Provide for the inspection of districts and schools to ensure that appropriate resources and practices, likely to produce satisfactory student achievement, are being followed and promoted.
* Intervene for the purpose of improving schools and district performance where it is unsatisfactory.
There are few that are going to feel lukewarm or ambivalent about BBA and its recommendations. EIther you’ve drunk the Kool-aid or you are a true nay-sayer/doomsdayer.
True believers are going to embrace this as the fix to what is perceived as a severely flawed accountability system in NCLB, a model that only looks at reading and math, a model that only looks at grades 3-8, a model that fails to account for other academic subjects, other social developments, and other factors that impact the potential and success of the student and the school. The broader, more comprehensive approach to assessment gets us closer to the multiple measures many states were pursuing before AYP became a primary word in their vocabulary.
Others will absolutely hate the approach. They will fear that BBA is looking to weaken current accountability models, and are claiming that adequate assessment of math and reading proficiency should no longer be a priority. It “softens” our current measurement efforts. It places the qualitative over the quantitative. And it turns back the accountability clock to when it was every state for itself, with each jurisdiction offering up some version of the good, the bad, and the ugly. it seeks to deal a setback to one of the real successes of the NCLB era. And the idea of an “inspectorate” that will parachute in to evaluate our schools will win few friends in the “reform” movement.
Will these recommendations become the centerpiece of ESEA reauthorization, either this year or sometime in the next decade? Probably not. But by throwing a spotlight on accountability at this stage of the game, BBA begins a very important debate when it comes to reauthorization. How do we effectively measure school improvement? What are the inputs and the outcomes we should be focused on? How do we define success? How do we measure success? How do we capture the full picture, knowing that curricular changes alone cannot get us to the intended destination? How do we take issues like 21st century skills and STEM and figure out how to effectively layer them into the common standards and the assessments that will come along with those standards? How do we ensure that all parties, from the classroom up and the feds down, are actually being held accountable for student learning and student achievement? All are important debates we must have now, if a reauthorized ESEA is indeed an improvement over the current.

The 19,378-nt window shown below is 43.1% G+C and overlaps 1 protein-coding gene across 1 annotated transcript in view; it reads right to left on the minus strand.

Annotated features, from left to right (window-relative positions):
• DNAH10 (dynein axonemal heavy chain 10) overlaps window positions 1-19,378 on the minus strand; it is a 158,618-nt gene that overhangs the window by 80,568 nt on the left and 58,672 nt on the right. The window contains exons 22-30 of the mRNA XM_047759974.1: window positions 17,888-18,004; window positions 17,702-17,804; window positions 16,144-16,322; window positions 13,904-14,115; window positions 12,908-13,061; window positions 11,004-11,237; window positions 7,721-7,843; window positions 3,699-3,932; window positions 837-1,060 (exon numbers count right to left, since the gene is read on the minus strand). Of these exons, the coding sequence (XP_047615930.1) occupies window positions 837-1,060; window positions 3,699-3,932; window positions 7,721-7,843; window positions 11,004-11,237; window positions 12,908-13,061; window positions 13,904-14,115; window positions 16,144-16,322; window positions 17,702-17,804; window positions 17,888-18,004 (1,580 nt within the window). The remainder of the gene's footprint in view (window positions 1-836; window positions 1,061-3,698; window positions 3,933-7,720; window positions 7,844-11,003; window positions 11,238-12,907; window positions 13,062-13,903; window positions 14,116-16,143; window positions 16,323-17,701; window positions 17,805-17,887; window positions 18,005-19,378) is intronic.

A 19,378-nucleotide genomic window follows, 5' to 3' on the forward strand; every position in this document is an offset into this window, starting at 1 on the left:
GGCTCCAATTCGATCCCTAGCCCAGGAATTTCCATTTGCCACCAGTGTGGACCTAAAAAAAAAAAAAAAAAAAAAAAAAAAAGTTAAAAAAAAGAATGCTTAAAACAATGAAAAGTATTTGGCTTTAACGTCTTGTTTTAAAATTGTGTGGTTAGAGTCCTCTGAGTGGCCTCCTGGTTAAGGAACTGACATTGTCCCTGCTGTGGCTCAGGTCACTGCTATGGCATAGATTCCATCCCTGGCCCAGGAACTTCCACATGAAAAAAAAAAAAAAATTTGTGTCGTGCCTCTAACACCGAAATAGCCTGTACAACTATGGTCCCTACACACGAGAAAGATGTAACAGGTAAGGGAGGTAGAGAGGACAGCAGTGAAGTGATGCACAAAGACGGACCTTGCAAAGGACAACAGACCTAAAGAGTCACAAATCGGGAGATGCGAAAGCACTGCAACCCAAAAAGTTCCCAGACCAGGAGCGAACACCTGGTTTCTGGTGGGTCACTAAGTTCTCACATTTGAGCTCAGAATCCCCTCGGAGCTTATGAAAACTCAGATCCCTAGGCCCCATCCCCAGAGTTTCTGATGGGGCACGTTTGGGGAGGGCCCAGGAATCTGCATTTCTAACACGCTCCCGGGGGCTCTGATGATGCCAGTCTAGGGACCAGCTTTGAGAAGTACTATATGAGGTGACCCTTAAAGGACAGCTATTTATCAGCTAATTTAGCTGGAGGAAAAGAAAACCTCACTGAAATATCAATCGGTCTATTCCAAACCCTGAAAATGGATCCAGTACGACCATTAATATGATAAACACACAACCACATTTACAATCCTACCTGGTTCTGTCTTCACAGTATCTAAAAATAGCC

Debate is a good thing. Discussion is a good thing. Even disagreement is a good thing when it comes to school improvement. We need choices and different ideas. We need devil’s advocates and loyal soldiers. We need to seriously consider our choices (as well as weigh what has worked and what has not in the past) if we are to put real, lasting, meaningful improvement in place. So if BBA is lighting the match to start some of these debates, we are better for it.
And for those who think that these accountability recommendations won’t hold any water with the Obama Administration and EdSec Arne Duncan, take a look at the following video clips. Both candidate Obama’s and President Obama’s rhetoric seem far more like that of a true believer than a nay sayer. This may have more legs to it than it originally appears.